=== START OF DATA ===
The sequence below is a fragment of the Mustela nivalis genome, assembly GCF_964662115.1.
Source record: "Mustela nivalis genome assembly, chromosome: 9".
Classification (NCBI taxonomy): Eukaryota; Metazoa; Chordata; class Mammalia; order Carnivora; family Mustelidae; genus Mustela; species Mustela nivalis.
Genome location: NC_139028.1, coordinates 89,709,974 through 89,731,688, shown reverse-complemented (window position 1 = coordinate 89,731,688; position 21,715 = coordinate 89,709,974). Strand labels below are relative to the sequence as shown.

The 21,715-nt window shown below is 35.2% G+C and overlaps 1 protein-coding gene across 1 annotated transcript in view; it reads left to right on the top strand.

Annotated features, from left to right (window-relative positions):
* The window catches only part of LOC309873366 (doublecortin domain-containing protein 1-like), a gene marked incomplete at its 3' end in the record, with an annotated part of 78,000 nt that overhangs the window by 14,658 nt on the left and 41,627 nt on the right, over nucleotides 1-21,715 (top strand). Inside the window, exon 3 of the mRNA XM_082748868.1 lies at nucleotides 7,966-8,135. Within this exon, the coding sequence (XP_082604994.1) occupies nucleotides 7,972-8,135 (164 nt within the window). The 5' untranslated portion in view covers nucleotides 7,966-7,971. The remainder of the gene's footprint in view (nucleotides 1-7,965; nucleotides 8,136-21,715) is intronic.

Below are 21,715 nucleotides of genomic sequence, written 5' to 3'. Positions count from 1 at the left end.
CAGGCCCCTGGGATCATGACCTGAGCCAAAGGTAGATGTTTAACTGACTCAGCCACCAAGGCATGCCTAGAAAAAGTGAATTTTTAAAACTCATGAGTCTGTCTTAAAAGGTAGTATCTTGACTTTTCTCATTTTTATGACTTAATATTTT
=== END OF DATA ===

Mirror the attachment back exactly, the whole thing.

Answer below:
The sequence below is a fragment of the Mustela nivalis genome, assembly GCF_964662115.1.
Source record: "Mustela nivalis genome assembly, chromosome: 9".
Classification (NCBI taxonomy): Eukaryota; Metazoa; Chordata; class Mammalia; order Carnivora; family Mustelidae; genus Mustela; species Mustela nivalis.
Genome location: NC_139028.1, coordinates 89,709,974 through 89,731,688, shown reverse-complemented (window position 1 = coordinate 89,731,688; position 21,715 = coordinate 89,709,974). Strand labels below are relative to the sequence as shown.

The 21,715-nt window shown below is 35.2% G+C and overlaps 1 protein-coding gene across 1 annotated transcript in view; it reads left to right on the top strand.

Annotated features, from left to right (window-relative positions):
* The window catches only part of LOC309873366 (doublecortin domain-containing protein 1-like), a gene marked incomplete at its 3' end in the record, with an annotated part of 78,000 nt that overhangs the window by 14,658 nt on the left and 41,627 nt on the right, over nucleotides 1-21,715 (top strand). Inside the window, exon 3 of the mRNA XM_082748868.1 lies at nucleotides 7,966-8,135. Within this exon, the coding sequence (XP_082604994.1) occupies nucleotides 7,972-8,135 (164 nt within the window). The 5' untranslated portion in view covers nucleotides 7,966-7,971. The remainder of the gene's footprint in view (nucleotides 1-7,965; nucleotides 8,136-21,715) is intronic.

Below are 21,715 nucleotides of genomic sequence, written 5' to 3'. Positions count from 1 at the left end.
CAGGCCCCTGGGATCATGACCTGAGCCAAAGGTAGATGTTTAACTGACTCAGCCACCAAGGCATGCCTAGAAAAAGTGAATTTTTAAAACTCATGAGTCTGTCTTAAAAGGTAGTATCTTGACTTTTCTCATTTTTATGACTTAATATTTT